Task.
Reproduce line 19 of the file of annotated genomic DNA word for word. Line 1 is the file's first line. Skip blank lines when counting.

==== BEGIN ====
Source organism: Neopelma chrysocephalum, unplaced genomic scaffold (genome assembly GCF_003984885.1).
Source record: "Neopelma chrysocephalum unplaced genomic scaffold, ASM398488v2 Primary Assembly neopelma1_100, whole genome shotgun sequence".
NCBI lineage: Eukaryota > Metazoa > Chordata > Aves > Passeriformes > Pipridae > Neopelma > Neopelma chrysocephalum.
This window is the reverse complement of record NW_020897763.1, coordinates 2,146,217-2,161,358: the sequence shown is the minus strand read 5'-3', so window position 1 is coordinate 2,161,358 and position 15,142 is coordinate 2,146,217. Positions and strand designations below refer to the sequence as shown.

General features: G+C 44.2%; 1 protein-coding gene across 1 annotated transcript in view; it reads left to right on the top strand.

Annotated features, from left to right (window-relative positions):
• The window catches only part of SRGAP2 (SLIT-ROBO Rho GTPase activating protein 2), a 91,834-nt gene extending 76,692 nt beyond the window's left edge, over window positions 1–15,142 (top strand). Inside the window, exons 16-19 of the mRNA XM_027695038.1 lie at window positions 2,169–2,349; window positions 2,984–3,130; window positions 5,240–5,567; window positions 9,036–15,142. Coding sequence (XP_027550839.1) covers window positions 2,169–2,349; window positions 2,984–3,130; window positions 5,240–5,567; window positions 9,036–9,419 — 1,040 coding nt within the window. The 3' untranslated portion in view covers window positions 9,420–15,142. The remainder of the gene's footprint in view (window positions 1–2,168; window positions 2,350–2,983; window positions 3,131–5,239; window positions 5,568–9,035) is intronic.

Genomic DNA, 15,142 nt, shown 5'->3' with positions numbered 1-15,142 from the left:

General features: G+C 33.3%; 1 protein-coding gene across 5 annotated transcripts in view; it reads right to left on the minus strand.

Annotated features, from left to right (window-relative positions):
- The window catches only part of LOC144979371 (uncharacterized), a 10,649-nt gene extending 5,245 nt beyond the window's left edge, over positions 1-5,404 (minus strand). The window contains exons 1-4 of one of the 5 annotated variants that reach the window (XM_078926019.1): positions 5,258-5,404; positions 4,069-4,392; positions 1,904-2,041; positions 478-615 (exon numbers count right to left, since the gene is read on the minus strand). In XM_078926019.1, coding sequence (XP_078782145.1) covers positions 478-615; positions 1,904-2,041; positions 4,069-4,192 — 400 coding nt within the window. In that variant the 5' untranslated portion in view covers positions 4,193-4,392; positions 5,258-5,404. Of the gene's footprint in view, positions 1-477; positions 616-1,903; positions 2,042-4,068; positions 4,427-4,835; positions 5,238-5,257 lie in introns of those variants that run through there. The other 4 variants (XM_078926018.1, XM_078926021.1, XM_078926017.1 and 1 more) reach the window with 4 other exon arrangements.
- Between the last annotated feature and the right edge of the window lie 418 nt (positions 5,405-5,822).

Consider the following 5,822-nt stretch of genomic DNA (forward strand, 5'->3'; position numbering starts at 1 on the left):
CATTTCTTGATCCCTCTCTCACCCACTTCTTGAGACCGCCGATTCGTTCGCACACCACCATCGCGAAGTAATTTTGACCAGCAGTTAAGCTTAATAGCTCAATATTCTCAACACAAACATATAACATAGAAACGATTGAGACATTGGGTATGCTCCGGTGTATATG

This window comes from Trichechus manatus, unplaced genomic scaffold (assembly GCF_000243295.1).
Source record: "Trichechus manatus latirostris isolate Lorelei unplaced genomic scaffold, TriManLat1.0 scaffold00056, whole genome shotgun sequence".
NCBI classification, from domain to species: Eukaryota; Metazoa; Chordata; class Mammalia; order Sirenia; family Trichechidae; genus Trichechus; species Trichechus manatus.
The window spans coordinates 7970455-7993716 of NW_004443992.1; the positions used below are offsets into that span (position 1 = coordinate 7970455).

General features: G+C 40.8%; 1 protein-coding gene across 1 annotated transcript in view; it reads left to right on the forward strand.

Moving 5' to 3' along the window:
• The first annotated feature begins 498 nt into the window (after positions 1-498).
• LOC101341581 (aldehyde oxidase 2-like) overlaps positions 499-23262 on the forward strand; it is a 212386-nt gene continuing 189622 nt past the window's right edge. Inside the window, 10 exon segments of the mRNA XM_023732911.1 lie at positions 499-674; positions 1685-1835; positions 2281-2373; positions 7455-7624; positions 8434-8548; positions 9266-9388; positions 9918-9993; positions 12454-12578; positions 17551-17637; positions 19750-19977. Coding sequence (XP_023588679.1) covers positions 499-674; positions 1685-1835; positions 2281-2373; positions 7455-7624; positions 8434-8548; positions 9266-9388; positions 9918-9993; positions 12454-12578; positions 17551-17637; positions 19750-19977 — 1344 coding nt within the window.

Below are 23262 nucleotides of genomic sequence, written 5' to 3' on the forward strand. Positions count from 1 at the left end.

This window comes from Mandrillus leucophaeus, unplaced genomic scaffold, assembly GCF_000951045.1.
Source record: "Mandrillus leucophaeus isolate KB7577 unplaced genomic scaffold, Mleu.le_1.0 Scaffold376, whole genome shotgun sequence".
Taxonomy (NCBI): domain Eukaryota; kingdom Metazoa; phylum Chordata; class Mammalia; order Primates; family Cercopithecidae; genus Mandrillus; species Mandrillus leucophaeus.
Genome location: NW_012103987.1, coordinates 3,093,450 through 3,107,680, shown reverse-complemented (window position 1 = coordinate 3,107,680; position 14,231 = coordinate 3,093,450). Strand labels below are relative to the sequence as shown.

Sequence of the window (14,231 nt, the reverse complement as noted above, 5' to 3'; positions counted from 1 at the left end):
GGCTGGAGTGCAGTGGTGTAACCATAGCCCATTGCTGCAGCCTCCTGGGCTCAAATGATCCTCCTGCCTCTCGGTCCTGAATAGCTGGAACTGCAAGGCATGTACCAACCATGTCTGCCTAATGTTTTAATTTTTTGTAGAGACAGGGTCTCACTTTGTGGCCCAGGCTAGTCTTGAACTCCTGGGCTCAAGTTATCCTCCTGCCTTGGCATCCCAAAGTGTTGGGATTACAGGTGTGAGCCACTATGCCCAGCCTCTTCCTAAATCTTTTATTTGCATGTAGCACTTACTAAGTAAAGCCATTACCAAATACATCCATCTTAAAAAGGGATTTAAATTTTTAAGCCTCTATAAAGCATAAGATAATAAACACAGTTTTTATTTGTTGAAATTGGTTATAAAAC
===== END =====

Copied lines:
General features: G+C 40.8%; 1 protein-coding gene across 1 annotated transcript in view; it reads left to right on the forward strand.